So….. spam is prevalent in the local results. We’ve known this for ages and its been a problem the search engines have been trying (with some level of success) to crack down on. Frequently its an out-of-town competitor pretending to have a larger geographic footprint than they actually do.  Sometimes, its an attorney trying to double dip with multiple “offices” within a single city.  We’ve also seen directory domains hijacked and used

Now…. we’ve turned to porn.

Looking for a Seattle DUI lawyer?  Try the third result here, just a few blocks from Mockingbird HQ up on 4th Ave.

(oh… and make sure your kids/spouse/coworkers aren’t around)

dui porn II

Yup… thats right… while you are contemplating your DUI defense strategy, you can drop $1.99 a minute with some very friendly ladies.  Or gentleman.  Or both.

unintended porn

 

Frankly, I’m surprised the site targeted a hyper competitive market like DUI lawyer in Seattle.  Or perhaps, there’s just a lot of money in porn.

 

Google Playing with Click-to-Call Phone Numbers in Mobile Organic Results

Estimated read time: 3 minutes

In his blog post yesterday, local SEO guru Mike Blumenthal reported on click-to-call phone numbers now showing in mobile organic searches. What does this mean? Essentially, along with the normal website link and description, Google is now testing out clickable phone numbers directly in the search results for mobile searches. Let’s look at some examples from Mike’s blog post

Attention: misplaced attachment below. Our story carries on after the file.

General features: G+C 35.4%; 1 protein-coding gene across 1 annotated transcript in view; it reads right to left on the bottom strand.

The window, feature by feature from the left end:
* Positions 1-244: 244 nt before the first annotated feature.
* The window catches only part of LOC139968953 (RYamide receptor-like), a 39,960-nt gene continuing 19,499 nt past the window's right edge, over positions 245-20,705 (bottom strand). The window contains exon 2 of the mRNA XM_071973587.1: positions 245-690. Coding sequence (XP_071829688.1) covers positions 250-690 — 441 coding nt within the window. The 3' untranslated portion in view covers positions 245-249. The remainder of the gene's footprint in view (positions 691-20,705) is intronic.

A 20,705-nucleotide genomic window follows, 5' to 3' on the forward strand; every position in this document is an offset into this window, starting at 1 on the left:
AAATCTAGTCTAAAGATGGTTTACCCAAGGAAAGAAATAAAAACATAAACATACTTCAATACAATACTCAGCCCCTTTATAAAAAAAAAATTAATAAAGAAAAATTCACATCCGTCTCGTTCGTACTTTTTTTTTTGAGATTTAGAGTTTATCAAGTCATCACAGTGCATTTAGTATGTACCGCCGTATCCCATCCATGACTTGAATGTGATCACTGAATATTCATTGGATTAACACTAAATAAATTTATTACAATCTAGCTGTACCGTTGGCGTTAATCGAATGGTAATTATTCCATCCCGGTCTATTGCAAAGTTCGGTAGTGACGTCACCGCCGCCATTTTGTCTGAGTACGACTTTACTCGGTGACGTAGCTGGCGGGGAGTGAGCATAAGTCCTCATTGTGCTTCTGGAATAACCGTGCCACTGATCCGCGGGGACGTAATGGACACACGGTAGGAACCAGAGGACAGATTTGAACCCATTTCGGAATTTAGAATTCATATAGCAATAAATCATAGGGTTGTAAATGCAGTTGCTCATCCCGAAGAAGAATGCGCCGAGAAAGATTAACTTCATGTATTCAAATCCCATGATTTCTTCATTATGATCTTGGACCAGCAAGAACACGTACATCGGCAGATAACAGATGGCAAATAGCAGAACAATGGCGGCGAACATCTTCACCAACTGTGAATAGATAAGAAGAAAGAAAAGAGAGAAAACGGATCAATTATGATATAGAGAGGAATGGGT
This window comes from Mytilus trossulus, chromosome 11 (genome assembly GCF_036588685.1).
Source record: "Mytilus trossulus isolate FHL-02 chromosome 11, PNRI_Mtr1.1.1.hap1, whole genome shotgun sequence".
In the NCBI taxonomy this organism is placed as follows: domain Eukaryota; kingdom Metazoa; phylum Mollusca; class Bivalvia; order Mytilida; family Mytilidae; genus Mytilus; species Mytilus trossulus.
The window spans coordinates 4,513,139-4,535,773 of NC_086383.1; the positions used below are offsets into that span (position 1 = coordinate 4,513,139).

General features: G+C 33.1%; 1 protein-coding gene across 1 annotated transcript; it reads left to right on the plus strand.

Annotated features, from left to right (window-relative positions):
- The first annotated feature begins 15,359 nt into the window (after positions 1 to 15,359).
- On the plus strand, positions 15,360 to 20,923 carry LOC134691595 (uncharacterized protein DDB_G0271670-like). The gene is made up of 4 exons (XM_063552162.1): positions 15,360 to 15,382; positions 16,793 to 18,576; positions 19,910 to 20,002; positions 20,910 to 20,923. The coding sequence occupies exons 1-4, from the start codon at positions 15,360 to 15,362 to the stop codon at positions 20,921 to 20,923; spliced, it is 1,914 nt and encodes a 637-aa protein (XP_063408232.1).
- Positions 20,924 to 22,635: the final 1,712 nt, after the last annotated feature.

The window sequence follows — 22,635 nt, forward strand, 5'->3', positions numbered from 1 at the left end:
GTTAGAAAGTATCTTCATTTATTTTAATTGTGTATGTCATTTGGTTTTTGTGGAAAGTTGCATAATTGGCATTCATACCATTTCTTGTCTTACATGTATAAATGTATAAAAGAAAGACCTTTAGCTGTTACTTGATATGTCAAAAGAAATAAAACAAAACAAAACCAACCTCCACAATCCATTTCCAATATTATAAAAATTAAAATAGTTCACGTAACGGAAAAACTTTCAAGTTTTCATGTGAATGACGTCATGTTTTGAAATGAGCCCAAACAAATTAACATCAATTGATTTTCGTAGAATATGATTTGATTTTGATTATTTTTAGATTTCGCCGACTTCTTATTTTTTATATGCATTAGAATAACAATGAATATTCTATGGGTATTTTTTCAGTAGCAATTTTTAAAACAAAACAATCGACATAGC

Mobile Organic Click To Call AC Repair
In this example, the user was searching for AC repair businesses in Corpus Christi, Texas.

 

Mobile Organic Click Call Jewelers
The user was searching for local jewelers in Buffalo in this screenshot.

So what happened when I tried to replicate the click to call numbers for legal related search queries? (I’ll give you a hint: it worked.)

Mobile Organic Results Attorneys Buffalo
My search for “criminal defense attorney buffalo, ny” produced the click-to-call feature on page 3 of the results.

 

Mobile Organic Results Attorneys Spokane
In this example, you can see the click-to-call results on page 2 of the results for the query “dui attorney spokane wa”

Here’s what we know:

  1. The change was first noticed on February 29, 2016.
  2. Google is likely testing this feature – clickable phone numbers are not yet showing on the first results page (usually a solid sign this is a Google test).
  3. This is likely to be a mobile-only update.